Before the summer of 2018 was even one day old, 16 American kids had died after being left in hot cars, according to a group called KidsAndCars.org.
Last year’s toll was 43, and, on average, 37 children die in hot cars each year in the United States.
“We know there are families all across America right now holding their precious babies, unaware that they will lose them in a hot car this summer. But, these children don’t have to die. Parents and caregivers have the power to make sure that this doesn’t happen to them,” Janette Fennell, president and founder of KidsAndCars.org, said in a news release.
The group urges parents and other caregivers to follow this “Look Before You Lock” safety checklist:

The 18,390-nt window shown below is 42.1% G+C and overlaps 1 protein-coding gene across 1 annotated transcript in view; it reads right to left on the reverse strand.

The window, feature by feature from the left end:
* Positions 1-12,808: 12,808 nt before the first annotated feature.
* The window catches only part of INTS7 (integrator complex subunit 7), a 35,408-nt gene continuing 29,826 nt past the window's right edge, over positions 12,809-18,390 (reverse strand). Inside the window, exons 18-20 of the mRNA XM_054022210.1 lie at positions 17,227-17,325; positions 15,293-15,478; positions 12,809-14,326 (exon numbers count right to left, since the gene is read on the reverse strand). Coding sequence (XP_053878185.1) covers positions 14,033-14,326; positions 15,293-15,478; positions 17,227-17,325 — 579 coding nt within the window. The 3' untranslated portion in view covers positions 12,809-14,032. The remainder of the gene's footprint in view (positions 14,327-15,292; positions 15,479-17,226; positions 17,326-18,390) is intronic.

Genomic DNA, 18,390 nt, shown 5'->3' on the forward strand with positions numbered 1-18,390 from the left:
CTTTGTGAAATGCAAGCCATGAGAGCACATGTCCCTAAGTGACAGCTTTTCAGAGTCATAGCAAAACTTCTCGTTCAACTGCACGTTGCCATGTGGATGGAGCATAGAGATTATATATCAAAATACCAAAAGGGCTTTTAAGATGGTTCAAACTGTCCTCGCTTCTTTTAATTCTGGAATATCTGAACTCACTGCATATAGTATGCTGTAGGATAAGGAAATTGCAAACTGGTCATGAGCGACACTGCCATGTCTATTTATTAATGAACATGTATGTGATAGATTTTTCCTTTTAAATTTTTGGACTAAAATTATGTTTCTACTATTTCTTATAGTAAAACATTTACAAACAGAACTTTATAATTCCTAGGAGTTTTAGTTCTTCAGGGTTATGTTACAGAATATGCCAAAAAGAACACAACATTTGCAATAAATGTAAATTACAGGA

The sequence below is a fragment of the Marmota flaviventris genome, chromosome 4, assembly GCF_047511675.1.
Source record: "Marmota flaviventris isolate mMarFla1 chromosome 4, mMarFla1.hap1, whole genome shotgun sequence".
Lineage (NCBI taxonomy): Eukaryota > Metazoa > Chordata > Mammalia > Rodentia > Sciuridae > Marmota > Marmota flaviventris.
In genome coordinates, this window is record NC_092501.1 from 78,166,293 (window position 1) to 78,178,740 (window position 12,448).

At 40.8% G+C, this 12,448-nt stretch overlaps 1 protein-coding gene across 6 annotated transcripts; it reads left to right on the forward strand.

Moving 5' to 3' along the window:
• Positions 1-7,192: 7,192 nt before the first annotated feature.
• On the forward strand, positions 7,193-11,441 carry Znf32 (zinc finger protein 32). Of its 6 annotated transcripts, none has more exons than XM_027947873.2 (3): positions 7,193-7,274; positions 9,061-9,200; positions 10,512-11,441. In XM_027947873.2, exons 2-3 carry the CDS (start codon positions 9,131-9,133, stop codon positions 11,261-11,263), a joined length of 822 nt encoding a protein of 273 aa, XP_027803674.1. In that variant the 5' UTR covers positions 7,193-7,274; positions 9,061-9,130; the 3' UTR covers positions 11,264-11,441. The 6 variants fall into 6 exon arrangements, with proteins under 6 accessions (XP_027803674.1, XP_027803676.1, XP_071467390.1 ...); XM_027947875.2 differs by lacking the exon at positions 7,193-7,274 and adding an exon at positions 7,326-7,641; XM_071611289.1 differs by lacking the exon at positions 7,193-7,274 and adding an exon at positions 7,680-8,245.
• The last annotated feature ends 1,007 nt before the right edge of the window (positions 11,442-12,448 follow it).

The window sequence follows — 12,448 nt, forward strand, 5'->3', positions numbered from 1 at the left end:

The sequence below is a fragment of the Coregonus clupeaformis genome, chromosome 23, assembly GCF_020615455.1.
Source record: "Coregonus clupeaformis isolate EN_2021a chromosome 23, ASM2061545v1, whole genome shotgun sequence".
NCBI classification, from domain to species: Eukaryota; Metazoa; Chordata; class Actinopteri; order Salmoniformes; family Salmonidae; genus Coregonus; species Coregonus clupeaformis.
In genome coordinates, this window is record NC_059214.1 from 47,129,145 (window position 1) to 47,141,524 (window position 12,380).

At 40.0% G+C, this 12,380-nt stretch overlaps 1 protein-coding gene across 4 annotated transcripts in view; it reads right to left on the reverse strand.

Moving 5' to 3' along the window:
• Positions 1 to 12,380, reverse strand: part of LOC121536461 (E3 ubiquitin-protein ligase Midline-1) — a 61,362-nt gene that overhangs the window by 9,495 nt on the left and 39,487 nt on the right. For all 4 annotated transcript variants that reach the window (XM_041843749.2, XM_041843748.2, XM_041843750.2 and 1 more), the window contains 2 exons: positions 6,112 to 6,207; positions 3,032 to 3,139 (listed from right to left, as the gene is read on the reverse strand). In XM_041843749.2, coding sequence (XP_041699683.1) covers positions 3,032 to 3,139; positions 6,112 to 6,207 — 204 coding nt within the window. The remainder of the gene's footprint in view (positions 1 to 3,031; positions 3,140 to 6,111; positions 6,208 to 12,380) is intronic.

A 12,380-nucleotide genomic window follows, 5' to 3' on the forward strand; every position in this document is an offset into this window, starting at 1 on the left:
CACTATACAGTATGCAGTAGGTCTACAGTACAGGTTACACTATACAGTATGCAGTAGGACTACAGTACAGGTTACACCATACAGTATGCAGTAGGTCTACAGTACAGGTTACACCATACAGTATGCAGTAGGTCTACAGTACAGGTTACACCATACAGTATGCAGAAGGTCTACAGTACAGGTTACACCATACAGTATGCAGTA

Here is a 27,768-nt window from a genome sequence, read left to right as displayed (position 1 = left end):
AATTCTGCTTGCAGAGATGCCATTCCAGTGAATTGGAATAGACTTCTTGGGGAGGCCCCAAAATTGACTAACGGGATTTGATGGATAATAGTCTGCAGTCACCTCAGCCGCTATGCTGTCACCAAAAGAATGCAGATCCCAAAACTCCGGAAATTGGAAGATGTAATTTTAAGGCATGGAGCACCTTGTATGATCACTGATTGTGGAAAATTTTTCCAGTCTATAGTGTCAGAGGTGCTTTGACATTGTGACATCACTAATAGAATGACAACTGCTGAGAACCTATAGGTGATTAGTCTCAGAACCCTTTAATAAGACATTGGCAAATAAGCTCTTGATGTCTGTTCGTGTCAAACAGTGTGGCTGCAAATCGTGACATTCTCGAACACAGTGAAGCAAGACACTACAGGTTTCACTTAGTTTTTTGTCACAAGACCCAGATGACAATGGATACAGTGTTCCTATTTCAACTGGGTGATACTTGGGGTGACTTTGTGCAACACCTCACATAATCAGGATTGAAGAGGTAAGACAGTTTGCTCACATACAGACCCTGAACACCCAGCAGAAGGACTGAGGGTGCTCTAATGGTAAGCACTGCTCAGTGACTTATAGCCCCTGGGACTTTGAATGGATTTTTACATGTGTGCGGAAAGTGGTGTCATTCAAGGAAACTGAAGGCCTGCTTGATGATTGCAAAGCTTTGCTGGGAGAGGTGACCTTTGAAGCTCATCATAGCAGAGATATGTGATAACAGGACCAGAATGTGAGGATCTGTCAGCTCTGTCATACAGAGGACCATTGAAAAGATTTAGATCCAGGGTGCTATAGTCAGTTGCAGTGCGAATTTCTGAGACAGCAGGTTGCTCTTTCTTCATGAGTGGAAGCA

- Make it a routine to open the back door of your car every time you park to see whether a child is there.
- Place something you need — such as a cell phone, employee badge, handbag or work computer — in the back seat to remind you to open the back door every time you park. Doing so means that if you leave the vehicle without this item, you would go back to get it.
- Ask your child care provider to call you if your child hasn’t arrived as scheduled.
- Keep a stuffed animal in the car. Place it on the front passenger seat as a reminder when your baby is in the back seat.
- Keep vehicles locked at all times, in all locations and even if you don’t have children. Never leave keys or remote openers where children can get them.
- If a child is missing, immediately search the passenger compartment and trunk of all vehicles in the area.
The American College of Emergency Physicians has more on children left in hot cars.
Source: SOURCE: KidsAndCars.org, news release, June 21, 2018
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